What do corncobs and tomato peels have to do with electronics? They both can be used to salvage valuable rare earth elements, like neodymium, from electronic waste. Penn State researchers used micro- and nanoparticles created from the organic materials to capture rare earth elements from aqueous solutions.
Their findings, available online now, will also be published in the November issue of Chemical Engineering Journal. Chemistry graduate student Mica Pitcher helped lead the research.
“Waste products like corncobs, wood pulp, cotton and tomato peels often end up in landfills or in compost,” said corresponding author Amir Sheikhi, assistant professor of chemical engineering. “We wanted to transform these waste products into micro- or nanoscale particles capable of extracting rare earth elements from electronic waste.”
Rare earth metals are used to manufacture strong magnets used in motors for electric and hybrid cars, loudspeakers, headphones, computers, wind turbines, TV screens and more. However, mining these metals proves challenging and environmentally costly, according to Sheikhi, as large land areas are required to mine even small amounts of the metals. Instead, efforts have turned to recycling the metals from electronic waste items like old computers or circuit boards.
The challenge lies in efficiently separating the metals from refuse, Sheikhi said.
“Using the organic materials as a platform, we created highly functional micro- and nanoparticles that can attach to metals like neodymium and separate them from the fluid that surrounds them,” Sheikhi said. “Via electrostatic interactions, the negatively-charged micro- and nano-scale materials bind to positively-charged neodymium ions, separating them.”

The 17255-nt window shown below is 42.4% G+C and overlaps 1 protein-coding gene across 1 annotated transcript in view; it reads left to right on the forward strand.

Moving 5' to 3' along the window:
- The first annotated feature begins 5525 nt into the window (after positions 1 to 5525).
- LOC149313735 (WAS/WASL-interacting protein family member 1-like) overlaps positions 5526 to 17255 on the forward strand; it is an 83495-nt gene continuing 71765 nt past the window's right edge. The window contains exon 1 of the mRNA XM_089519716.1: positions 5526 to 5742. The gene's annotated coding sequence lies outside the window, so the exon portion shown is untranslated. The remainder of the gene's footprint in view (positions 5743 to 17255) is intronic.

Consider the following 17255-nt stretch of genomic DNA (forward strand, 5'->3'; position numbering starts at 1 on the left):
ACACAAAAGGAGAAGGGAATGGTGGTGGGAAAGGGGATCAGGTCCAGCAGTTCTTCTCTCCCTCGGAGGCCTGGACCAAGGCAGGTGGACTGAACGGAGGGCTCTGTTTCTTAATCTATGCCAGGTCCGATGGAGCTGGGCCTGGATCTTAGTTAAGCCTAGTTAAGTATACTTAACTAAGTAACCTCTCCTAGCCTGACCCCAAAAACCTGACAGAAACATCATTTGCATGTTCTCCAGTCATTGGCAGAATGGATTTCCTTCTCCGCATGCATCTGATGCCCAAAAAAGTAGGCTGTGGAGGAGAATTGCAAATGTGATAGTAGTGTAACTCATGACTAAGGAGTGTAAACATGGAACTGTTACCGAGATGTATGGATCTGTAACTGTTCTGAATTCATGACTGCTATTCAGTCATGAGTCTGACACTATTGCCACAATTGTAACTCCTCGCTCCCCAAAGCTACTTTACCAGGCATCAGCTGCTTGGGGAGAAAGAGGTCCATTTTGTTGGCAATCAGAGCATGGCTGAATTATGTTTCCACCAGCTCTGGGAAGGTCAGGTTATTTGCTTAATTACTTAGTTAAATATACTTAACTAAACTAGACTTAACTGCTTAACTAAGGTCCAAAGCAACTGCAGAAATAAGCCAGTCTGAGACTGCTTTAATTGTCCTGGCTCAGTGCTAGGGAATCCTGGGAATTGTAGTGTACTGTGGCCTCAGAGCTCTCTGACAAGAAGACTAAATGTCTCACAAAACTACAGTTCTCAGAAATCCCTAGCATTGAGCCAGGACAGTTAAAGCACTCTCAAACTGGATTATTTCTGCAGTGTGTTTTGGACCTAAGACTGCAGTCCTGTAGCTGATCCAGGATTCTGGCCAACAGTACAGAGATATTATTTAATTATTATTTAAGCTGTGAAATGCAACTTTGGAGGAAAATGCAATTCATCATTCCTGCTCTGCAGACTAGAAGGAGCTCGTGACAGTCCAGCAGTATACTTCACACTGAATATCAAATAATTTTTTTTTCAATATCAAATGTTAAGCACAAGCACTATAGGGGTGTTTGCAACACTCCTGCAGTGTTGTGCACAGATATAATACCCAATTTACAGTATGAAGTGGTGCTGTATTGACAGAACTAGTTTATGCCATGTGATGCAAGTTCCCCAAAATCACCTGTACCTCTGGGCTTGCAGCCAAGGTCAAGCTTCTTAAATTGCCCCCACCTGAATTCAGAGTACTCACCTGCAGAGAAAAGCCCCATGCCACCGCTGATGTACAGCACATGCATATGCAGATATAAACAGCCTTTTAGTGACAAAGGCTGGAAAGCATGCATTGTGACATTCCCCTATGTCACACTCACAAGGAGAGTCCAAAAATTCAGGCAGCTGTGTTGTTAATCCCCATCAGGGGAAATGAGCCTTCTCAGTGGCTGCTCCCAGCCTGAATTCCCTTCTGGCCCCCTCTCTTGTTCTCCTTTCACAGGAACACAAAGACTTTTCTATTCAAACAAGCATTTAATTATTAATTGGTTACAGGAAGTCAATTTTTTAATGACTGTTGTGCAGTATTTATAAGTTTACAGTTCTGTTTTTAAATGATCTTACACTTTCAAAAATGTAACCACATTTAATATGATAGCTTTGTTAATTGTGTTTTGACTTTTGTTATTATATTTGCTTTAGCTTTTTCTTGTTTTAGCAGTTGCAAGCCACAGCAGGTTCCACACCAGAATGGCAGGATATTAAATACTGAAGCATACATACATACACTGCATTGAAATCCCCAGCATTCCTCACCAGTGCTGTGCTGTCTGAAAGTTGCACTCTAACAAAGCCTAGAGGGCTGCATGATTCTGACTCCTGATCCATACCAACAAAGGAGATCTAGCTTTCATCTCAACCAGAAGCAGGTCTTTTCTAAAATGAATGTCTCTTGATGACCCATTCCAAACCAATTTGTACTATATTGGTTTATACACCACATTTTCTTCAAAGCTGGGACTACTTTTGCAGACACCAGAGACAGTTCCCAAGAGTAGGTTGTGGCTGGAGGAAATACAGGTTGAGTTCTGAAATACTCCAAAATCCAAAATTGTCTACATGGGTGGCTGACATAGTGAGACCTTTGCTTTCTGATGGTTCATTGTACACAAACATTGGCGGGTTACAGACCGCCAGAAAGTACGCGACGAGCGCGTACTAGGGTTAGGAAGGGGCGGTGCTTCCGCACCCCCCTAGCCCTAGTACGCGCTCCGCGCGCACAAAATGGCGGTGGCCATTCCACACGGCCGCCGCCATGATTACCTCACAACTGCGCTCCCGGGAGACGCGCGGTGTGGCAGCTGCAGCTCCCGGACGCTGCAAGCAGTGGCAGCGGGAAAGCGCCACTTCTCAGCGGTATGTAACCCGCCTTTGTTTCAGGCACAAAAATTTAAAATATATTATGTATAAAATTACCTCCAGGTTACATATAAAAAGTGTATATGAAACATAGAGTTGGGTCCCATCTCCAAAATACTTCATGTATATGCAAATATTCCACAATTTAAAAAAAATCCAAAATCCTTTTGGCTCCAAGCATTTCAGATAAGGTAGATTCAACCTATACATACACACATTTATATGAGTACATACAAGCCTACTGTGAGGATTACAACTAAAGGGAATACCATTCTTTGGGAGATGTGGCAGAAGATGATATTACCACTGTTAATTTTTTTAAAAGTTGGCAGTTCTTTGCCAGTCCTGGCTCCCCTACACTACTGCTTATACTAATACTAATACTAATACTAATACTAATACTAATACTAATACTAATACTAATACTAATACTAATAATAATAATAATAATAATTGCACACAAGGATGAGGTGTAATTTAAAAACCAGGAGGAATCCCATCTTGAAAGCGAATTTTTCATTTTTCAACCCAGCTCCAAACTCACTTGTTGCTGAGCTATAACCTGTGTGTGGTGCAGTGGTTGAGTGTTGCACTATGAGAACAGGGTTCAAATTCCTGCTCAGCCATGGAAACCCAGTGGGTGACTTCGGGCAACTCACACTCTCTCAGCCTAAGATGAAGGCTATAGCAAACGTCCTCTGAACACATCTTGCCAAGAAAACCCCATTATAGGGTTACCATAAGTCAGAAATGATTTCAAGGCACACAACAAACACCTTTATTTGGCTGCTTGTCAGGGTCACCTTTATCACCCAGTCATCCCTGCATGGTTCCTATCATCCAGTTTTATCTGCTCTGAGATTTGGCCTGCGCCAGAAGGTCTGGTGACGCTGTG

To prepare the experiment, Sheikhi’s team ground up tomato peel and corncob and cut wood pulp and cotton paper into small, thin pieces and soaked them in water. Then, they chemically reacted these materials in a controlled fashion to disintegrate them into three distinct fractions of functional materials: microproducts, nanoparticles and solubilized biopolymers. Adding the microproducts or nanoparticles to neodymium solutions triggered the separation process, resulting in the capture of neodymium samples.
In this most recent paper, Sheikhi improved upon the separation process demonstrated in previous work and extracted larger sample sizes of neodymium from less concentrated solutions.
Sheikhi plans to extend his separation mechanism into real-world scenarios and partner with interested industries to further test the process.
“In the near future, we want to test our process on realistic industrial samples,” Sheikhi said.
“We also hope to tune the selectivity of the materials toward other rare earth elements and precious metals, like gold and silver, to be able to separate those from waste products as well.”
In addition to Sheikhi and Pitcher, Breanna Huntington, Penn State undergraduate student in agricultural and biological engineering; and Juliana Dominick, Penn State undergraduate student in biomedical engineering, contributed to the paper.
Penn State supported this work.